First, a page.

Featured Researcher: Julie Rushmore

Julie Rushmore is a DVM/PhD candidate jointly enrolled in the College of Veterinary Medicine and the Odum School of Ecology. She studies behavioral determinants of disease transmission in wild chimpanzees in Uganda.

Julie believes that studying the intersection of disease ecology and animal behavior will provide key insights for wildlife conservation through disease management efforts. She is one of a handful of students enrolled in the University of Georgia’s DVM/PhD program, and through the Odum School of Ecology, she is studying how social and ecological factors affect disease transmission in wild chimpanzees. Infectious diseases are increasingly viewed as a significant threat to endangered apes, and recent outbreaks of Ebola, measles, and flu-like illnesses have led to disease-induced deaths that emphasize the potential consequences for primate conservation. As part of a Fulbright Fellowship, Julie recently spent 11 months observing the association patterns for a community of wild chimpanzees in Uganda’s Kibale Forest National Park. Additionally, to assess the prevalence of various sexually transmitted diseases (STDs) in wild ape populations, she collected biological samples from several chimpanzee and gorilla communities across Central and East Africa.

Julie has been interested in the behavior of non-human primates since she was a child. While attending Duke University for undergraduate studies, she participated in and led various research projects at the Duke Lemur Center. After graduating from Duke in 2006, Julie traveled for several months to learn about in situ primate conservation. She spent three months studying the health, ecology, and conservation of endangered lemurs and fossas in an isolated dry forest. Later that year, she traveled to northern Vietnam for a month with a Duke Biological Anthropology PhD student where they observed a dwindling population of endangered langurs. By learning first-hand about the impact disease transmission has on declining primate populations, Julie became increasingly interested in the role of infectious diseases in wildlife conservation.

Along with a team of collaborators, Julie is now integrating the chimpanzee behavior data she collected in Uganda into disease transmission models to inform disease management strategies. By constructing chimpanzee contact networks based on behavioral association patterns, Julie is characterizing when the chimpanzee community tends to be highly connected, and thus vulnerable to epidemics. Similarly, she is determining which individuals tend to have high levels of contact, and are thus likely to play key roles in spreading disease throughout the community. By simulating epidemics on observed contact networks, Julie is assessing if disease transmission can be mitigated by targeting chimpanzees with high levels of contact for vaccination or treatment in the event of an epidemic. Further, by examining wild chimpanzee and gorilla biological samples for STDs in the laboratory, Julie is describing how prevalent STDs are among promiscuous ape populations. She is also assessing if certain STDs reduce host fecundity in apes, as is commonly the case with human STDs.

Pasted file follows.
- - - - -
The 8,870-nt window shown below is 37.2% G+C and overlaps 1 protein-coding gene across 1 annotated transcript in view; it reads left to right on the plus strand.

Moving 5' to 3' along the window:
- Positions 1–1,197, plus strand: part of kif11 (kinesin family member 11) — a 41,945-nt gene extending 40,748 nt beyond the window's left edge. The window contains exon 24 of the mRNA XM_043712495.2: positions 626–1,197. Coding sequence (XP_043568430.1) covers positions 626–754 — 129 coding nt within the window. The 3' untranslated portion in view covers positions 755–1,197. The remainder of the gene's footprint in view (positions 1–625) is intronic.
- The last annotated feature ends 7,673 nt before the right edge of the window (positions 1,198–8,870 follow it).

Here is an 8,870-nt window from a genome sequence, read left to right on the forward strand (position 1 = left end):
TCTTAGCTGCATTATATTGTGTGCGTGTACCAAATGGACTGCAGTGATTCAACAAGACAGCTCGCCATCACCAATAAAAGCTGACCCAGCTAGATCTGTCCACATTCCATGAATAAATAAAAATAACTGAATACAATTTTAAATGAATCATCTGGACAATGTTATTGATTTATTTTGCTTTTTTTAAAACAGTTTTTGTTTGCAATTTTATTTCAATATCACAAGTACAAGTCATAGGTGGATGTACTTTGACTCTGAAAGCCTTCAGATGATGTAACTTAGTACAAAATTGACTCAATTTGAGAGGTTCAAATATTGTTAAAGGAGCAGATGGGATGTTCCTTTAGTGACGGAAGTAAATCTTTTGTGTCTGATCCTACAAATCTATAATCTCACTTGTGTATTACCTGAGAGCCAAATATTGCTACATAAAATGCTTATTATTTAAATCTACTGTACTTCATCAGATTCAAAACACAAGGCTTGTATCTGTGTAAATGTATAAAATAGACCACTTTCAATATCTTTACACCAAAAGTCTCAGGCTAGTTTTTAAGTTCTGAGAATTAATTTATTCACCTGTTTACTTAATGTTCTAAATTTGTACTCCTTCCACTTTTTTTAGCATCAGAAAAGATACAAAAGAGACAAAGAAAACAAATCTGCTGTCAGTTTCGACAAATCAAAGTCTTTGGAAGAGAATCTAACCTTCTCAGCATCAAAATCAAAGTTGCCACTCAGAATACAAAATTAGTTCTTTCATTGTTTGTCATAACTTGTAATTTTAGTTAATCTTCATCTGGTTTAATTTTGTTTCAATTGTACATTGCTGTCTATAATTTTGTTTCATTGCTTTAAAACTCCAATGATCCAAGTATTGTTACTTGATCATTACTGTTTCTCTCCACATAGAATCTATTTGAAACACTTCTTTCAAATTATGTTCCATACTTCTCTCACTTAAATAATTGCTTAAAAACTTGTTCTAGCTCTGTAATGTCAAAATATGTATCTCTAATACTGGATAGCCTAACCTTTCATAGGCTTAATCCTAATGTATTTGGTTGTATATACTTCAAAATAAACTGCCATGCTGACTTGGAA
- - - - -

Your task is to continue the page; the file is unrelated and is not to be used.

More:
Julie’s highly interdisciplinary research can assist ape conservation efforts in two key ways. First, the contact network models she creates can serve as tools for developing disease management strategies. For example, vaccine-darting interventions are risky procedures that can be used as last resort measures in the event of an epidemic. Models of disease spread developed from her research can be used to predict the minimum number of targeted individuals that should be vaccinated to effectively control an outbreak. Second, STD screening of wild ape populations can provide important insights for conservation management planning, particularly if wild apes have STDs that affect fecundity. For example, using lab techniques developed during Julie’s PhD, captive apes that are to be released into the wild could be screened for detrimental STDs in an effort to prevent such diseases from entering uninfected, wild ape populations.

After completing her PhD, Julie will start her training in clinical medicine at UGA’s College of Veterinary Medicine. She is extremely excited about the research opportunities in conservation medicine, and she plans to continue working in Africa and to maintain an active role in research that integrates behavior, disease ecology, and conservation.